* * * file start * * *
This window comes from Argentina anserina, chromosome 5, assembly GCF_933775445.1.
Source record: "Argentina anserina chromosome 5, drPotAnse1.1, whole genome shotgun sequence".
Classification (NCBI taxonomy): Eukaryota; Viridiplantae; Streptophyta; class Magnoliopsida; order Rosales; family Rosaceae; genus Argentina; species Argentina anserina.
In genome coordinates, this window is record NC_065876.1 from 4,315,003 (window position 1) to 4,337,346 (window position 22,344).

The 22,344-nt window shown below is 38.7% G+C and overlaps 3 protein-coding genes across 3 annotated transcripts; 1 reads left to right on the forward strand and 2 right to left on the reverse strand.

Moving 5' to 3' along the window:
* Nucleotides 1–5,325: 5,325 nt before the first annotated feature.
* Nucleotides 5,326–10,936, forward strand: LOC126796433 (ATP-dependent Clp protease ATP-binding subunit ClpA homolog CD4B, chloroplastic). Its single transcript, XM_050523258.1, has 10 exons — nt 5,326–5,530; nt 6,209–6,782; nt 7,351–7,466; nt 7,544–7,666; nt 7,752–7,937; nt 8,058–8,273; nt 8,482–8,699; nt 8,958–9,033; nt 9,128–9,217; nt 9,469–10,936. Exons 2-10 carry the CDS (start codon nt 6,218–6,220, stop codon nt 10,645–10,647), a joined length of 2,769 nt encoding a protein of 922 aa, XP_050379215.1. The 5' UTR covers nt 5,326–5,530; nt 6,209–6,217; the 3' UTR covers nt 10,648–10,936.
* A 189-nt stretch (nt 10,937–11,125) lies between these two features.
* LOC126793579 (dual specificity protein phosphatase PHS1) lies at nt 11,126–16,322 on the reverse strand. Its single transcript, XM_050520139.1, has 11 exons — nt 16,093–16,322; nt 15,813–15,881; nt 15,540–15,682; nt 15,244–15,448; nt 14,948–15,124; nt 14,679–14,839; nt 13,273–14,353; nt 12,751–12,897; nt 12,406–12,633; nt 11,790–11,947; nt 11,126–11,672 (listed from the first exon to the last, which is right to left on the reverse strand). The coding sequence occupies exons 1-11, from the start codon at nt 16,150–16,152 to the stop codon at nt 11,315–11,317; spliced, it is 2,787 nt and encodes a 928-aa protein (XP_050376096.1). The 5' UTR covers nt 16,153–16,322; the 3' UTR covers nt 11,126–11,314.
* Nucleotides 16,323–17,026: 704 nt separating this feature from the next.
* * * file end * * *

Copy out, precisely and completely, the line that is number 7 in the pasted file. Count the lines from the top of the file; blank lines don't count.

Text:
* Nucleotides 1–5,325: 5,325 nt before the first annotated feature.